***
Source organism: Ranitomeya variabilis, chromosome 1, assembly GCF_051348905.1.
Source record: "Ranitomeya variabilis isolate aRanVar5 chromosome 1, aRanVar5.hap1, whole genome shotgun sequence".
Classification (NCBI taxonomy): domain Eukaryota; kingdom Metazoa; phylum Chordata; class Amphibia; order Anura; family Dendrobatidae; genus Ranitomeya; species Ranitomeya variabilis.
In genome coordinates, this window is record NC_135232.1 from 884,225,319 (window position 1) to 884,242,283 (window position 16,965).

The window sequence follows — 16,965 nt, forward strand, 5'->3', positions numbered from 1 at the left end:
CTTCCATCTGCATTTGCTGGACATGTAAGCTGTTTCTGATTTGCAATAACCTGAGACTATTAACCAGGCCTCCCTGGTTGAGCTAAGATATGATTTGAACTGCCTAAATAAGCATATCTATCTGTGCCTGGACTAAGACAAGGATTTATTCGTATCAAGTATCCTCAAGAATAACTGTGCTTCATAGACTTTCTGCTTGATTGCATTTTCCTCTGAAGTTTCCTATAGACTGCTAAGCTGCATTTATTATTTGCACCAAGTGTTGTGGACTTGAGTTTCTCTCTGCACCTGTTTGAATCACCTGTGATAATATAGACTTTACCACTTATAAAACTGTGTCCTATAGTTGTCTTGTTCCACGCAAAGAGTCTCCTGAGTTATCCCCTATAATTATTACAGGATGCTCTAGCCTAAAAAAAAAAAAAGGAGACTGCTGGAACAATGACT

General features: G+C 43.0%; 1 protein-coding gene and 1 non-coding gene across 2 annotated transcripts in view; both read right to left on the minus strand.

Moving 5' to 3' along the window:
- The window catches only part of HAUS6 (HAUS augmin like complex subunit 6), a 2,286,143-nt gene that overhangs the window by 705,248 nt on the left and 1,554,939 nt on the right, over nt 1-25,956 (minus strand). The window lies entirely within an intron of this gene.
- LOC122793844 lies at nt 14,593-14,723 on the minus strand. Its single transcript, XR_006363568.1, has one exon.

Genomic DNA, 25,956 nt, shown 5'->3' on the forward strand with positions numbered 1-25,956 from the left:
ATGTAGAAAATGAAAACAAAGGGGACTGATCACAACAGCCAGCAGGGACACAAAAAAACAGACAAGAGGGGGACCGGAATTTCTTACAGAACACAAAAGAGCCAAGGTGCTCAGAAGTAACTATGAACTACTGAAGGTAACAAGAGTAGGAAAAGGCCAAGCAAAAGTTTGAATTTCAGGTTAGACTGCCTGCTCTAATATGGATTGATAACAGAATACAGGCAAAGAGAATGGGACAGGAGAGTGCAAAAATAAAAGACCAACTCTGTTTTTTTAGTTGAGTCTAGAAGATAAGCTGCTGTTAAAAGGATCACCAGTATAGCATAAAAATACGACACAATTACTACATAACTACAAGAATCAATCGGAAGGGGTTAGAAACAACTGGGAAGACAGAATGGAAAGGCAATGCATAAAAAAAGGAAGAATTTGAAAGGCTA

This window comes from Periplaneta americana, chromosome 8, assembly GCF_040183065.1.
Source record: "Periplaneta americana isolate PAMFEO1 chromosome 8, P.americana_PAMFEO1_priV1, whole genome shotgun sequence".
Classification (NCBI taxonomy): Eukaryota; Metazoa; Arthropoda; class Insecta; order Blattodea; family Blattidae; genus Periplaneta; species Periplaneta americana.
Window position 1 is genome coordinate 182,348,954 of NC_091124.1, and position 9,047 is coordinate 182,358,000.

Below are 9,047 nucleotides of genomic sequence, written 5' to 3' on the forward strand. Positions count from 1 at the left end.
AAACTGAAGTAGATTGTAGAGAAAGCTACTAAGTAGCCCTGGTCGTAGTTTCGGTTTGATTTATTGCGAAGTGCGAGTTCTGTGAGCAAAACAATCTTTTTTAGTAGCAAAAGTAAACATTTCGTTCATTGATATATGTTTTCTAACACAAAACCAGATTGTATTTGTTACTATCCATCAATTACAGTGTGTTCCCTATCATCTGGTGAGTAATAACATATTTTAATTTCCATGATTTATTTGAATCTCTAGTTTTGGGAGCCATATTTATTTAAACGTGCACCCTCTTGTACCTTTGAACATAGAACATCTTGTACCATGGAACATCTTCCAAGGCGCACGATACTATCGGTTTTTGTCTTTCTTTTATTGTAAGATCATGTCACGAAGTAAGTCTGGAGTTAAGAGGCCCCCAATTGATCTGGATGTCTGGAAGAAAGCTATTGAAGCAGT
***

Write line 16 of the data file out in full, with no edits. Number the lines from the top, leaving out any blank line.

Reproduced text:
Window position 1 is genome coordinate 182,348,954 of NC_091124.1, and position 9,047 is coordinate 182,358,000.